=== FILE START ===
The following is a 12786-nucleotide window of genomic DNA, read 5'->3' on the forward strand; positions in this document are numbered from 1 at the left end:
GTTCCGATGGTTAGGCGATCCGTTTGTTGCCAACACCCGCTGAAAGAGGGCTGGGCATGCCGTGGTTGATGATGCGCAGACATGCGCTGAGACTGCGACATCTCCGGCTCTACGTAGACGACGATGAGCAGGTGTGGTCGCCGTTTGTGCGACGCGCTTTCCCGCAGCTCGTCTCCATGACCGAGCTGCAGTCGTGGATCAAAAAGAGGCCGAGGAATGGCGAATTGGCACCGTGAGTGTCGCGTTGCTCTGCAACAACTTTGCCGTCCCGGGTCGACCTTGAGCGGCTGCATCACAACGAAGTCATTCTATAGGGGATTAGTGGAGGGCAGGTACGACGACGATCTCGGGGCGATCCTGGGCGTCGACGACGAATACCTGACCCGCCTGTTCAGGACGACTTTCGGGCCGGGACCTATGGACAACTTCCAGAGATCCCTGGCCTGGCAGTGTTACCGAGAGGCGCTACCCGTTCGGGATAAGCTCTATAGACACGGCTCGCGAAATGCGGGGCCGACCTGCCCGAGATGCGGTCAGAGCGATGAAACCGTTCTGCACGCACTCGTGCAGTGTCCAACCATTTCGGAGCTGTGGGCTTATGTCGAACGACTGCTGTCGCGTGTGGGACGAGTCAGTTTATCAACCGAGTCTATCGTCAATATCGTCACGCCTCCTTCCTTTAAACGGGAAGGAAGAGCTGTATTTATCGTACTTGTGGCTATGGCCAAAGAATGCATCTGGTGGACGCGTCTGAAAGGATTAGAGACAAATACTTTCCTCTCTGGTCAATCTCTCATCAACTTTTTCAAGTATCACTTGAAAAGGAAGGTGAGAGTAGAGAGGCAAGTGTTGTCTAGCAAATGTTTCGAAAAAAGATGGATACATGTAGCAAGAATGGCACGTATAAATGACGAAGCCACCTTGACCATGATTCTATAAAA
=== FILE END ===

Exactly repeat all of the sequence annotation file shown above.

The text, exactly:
The following is a 12786-nucleotide window of genomic DNA, read 5'->3' on the forward strand; positions in this document are numbered from 1 at the left end:
GTTCCGATGGTTAGGCGATCCGTTTGTTGCCAACACCCGCTGAAAGAGGGCTGGGCATGCCGTGGTTGATGATGCGCAGACATGCGCTGAGACTGCGACATCTCCGGCTCTACGTAGACGACGATGAGCAGGTGTGGTCGCCGTTTGTGCGACGCGCTTTCCCGCAGCTCGTCTCCATGACCGAGCTGCAGTCGTGGATCAAAAAGAGGCCGAGGAATGGCGAATTGGCACCGTGAGTGTCGCGTTGCTCTGCAACAACTTTGCCGTCCCGGGTCGACCTTGAGCGGCTGCATCACAACGAAGTCATTCTATAGGGGATTAGTGGAGGGCAGGTACGACGACGATCTCGGGGCGATCCTGGGCGTCGACGACGAATACCTGACCCGCCTGTTCAGGACGACTTTCGGGCCGGGACCTATGGACAACTTCCAGAGATCCCTGGCCTGGCAGTGTTACCGAGAGGCGCTACCCGTTCGGGATAAGCTCTATAGACACGGCTCGCGAAATGCGGGGCCGACCTGCCCGAGATGCGGTCAGAGCGATGAAACCGTTCTGCACGCACTCGTGCAGTGTCCAACCATTTCGGAGCTGTGGGCTTATGTCGAACGACTGCTGTCGCGTGTGGGACGAGTCAGTTTATCAACCGAGTCTATCGTCAATATCGTCACGCCTCCTTCCTTTAAACGGGAAGGAAGAGCTGTATTTATCGTACTTGTGGCTATGGCCAAAGAATGCATCTGGTGGACGCGTCTGAAAGGATTAGAGACAAATACTTTCCTCTCTGGTCAATCTCTCATCAACTTTTTCAAGTATCACTTGAAAAGGAAGGTGAGAGTAGAGAGGCAAGTGTTGTCTAGCAAATGTTTCGAAAAAAGATGGATACATGTAGCAAGAATGGCACGTATAAATGACGAAGCCACCTTGACCATGATTCTATAAAA